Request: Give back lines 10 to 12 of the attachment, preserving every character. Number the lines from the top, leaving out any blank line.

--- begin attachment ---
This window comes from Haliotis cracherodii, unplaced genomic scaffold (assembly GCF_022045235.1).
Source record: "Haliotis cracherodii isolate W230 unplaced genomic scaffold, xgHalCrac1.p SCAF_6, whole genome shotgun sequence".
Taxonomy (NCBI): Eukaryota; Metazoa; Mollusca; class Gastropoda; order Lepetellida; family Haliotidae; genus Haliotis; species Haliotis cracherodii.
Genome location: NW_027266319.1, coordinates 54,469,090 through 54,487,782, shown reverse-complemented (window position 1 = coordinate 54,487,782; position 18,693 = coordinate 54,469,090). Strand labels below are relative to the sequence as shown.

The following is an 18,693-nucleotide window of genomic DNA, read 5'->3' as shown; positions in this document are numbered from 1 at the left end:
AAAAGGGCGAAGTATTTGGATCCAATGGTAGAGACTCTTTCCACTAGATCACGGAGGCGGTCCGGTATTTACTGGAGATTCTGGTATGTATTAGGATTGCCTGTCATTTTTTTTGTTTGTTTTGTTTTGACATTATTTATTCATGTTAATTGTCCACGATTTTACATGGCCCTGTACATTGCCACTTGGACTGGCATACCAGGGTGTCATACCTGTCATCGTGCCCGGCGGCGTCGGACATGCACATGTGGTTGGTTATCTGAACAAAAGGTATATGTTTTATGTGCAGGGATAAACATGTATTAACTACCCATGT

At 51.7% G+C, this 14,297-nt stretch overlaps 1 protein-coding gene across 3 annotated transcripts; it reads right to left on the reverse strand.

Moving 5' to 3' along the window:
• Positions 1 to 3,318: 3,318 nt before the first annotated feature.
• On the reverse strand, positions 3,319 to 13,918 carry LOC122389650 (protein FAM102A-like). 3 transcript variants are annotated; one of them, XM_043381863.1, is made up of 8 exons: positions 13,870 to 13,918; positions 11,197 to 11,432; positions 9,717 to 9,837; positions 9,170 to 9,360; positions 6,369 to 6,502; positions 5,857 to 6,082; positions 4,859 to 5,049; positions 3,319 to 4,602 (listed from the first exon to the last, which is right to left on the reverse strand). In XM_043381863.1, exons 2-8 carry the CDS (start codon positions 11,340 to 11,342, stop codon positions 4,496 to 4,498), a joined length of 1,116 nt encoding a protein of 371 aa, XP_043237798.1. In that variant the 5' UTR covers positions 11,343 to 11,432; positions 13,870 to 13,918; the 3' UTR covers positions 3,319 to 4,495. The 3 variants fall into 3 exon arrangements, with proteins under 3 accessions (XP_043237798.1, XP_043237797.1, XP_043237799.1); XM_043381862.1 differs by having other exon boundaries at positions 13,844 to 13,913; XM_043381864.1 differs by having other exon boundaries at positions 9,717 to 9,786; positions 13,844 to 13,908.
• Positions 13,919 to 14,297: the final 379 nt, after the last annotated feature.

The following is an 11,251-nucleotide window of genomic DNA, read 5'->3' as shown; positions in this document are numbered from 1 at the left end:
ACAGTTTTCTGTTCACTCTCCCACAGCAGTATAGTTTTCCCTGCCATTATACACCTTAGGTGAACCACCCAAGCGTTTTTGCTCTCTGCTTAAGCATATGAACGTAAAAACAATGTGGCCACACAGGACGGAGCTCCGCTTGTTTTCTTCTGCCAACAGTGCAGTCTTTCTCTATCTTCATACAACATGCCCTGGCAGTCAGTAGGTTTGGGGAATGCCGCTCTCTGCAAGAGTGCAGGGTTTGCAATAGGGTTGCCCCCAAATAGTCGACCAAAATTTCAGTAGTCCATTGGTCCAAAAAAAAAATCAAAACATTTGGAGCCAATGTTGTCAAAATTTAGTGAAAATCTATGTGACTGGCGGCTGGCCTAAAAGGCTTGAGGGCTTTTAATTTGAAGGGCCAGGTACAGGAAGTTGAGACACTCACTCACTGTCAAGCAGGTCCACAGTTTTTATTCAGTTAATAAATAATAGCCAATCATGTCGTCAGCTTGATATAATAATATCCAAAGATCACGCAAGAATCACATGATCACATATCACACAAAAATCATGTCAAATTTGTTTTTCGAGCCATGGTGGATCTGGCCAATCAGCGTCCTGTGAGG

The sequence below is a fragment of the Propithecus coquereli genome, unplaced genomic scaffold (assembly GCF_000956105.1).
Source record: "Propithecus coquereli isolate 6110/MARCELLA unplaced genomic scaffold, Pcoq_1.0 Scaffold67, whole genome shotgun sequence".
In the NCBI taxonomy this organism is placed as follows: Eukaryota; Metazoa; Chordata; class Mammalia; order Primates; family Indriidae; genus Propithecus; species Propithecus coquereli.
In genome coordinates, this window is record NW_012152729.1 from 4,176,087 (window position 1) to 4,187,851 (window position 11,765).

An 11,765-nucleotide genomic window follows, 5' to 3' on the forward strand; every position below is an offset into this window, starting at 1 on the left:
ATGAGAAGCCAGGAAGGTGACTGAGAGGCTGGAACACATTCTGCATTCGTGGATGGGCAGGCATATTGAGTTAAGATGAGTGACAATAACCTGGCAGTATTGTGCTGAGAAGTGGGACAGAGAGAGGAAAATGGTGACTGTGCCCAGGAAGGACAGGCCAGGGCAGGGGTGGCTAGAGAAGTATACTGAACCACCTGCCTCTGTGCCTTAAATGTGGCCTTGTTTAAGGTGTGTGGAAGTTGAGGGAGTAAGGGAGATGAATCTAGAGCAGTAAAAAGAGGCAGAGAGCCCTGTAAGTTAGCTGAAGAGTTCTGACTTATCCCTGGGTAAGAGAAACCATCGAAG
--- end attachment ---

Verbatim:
• On the reverse strand, positions 3,319 to 13,918 carry LOC122389650 (protein FAM102A-like). 3 transcript variants are annotated; one of them, XM_043381863.1, is made up of 8 exons: positions 13,870 to 13,918; positions 11,197 to 11,432; positions 9,717 to 9,837; positions 9,170 to 9,360; positions 6,369 to 6,502; positions 5,857 to 6,082; positions 4,859 to 5,049; positions 3,319 to 4,602 (listed from the first exon to the last, which is right to left on the reverse strand). In XM_043381863.1, exons 2-8 carry the CDS (start codon positions 11,340 to 11,342, stop codon positions 4,496 to 4,498), a joined length of 1,116 nt encoding a protein of 371 aa, XP_043237798.1. In that variant the 5' UTR covers positions 11,343 to 11,432; positions 13,870 to 13,918; the 3' UTR covers positions 3,319 to 4,495. The 3 variants fall into 3 exon arrangements, with proteins under 3 accessions (XP_043237798.1, XP_043237797.1, XP_043237799.1); XM_043381862.1 differs by having other exon boundaries at positions 13,844 to 13,913; XM_043381864.1 differs by having other exon boundaries at positions 9,717 to 9,786; positions 13,844 to 13,908.
• Positions 13,919 to 14,297: the final 379 nt, after the last annotated feature.

The following is an 11,251-nucleotide window of genomic DNA, read 5'->3' as shown; positions in this document are numbered from 1 at the left end: